Factors explaining the extension of the sika deer's range in Nikko, Japan

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    • Li Yuchun
    • Laboratory of Wildlife Conservation, Department of Ecoregion Science, Faculty of Agriculture, Tokyo Noko University|Present address: Laboratory of Wildlife Management and Conservation, Faculty of Agriculture, Utsunomiya University
    • Maruyama Naoki
    • Laboratory of Wildlife Conservation, Department of Ecoregion Science, Faculty of Agriculture, Tokyo Noko University


The geographical distribution, density and population composition of sika deer <i>Cervus nippon</i> were studied in Nikko National Park, central Honshu, Japan. Deer density, distribution, age-sex structure, and group size were investigated along five sampling routes ranging from a traditional wintering area at Omote Nikko, to the distributional limit at Oku Nikko, from April to December 1995. Dry standing biomass, culm and leaflengths of <i>Sasa nipponica</i>, the major food species of sika deer, were measured by harvesting a total of 80 1 × 1 m plots along the same five sampling routes. The Nikko sika deer population began to irrupt, extending its distribution, after a mass die-off during winter 1984. The availability of food resources for sika deer has improved in the region due to the decrease in snow accumulation as a result of climatic warming, this has led to an increase in the environmental carrying capacity during winter. In the traditional wintering area, <i>S. nipponica</i> was dwarfed under the high grazing pressure of sika deer, as a result its standing biomass decreased, and deer density was lower. More females and calves occupied the new and traditional wintering grounds than in the frontier area at Oku Nikko. In these wintering grounds, males occurred at very low densities, except for during the rutting season. During the non-rutting season, males inhabited the frontier area of the summer range and/or the outer area of the wintering grounds, and sex segregation was observed in these areas. From the traditional wintering ground to the frontier area, the ratio of juveniles to adult females increased, while the opposite was true for the calf to adult female ratio. The establishment of a new wintering area in a previously snowy area can be expected to provide a base from which sika deer will be able to establish further wintering grounds in future. As global warming continues, the Nikko sika deer population may further extend and enlarge its range into the surrounding areas.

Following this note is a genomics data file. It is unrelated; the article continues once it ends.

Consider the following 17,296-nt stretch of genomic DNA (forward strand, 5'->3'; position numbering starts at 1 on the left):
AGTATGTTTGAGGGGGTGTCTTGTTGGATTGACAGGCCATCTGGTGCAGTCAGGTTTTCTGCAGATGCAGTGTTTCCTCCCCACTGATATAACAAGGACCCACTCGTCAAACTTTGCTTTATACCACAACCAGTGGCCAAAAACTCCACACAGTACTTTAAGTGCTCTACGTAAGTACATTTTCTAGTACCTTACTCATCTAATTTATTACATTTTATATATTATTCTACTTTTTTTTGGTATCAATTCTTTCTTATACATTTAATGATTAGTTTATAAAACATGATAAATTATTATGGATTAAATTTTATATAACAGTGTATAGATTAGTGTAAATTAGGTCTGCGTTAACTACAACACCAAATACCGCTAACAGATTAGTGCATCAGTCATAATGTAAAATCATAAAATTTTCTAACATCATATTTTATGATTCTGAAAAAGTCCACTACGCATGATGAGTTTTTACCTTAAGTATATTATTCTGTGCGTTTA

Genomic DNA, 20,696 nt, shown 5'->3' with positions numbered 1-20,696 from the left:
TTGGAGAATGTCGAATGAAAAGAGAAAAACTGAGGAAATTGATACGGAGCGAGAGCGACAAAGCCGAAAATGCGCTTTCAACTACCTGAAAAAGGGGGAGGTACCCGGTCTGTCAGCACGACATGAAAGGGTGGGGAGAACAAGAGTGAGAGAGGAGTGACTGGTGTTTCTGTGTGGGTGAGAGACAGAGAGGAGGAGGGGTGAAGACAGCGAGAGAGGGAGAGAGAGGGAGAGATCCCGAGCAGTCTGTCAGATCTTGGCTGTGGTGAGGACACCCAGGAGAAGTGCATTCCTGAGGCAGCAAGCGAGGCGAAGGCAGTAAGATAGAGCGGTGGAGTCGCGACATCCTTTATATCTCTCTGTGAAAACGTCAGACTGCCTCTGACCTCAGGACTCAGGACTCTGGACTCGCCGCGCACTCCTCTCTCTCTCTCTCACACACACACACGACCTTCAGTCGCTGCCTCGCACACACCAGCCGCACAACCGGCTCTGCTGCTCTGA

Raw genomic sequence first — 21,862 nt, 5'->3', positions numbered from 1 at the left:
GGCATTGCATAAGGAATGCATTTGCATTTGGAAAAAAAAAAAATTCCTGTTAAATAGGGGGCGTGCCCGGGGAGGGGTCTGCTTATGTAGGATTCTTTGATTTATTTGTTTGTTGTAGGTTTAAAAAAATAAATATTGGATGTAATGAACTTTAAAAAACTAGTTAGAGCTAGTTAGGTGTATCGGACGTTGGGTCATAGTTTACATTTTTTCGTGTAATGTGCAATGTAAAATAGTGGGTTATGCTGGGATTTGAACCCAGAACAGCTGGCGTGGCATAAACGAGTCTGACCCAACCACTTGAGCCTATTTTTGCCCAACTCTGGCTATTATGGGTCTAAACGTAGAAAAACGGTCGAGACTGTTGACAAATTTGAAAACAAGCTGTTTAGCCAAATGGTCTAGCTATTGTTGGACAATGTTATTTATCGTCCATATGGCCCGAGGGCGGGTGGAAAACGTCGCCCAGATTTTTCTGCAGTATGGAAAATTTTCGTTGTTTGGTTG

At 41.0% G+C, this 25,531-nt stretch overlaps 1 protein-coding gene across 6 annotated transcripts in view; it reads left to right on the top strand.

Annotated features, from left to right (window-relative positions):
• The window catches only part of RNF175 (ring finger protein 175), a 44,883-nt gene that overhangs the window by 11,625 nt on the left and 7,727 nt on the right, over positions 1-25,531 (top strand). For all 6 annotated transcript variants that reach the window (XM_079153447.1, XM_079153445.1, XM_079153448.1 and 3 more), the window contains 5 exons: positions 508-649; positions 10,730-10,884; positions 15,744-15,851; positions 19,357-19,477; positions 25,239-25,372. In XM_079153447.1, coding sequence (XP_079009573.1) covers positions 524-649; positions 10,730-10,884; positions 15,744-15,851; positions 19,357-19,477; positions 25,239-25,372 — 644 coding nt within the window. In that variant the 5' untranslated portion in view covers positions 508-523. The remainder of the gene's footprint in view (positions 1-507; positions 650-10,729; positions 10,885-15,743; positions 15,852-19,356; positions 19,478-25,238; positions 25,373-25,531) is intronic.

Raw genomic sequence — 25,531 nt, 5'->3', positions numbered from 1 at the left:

• Biosphere conservation : for nature, wildlife, and humans

    Biosphere conservation : for nature, wildlife, and humans 3(2), 55-69, 2001

    Association of Wildlife and Human Society

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Cited by:  6


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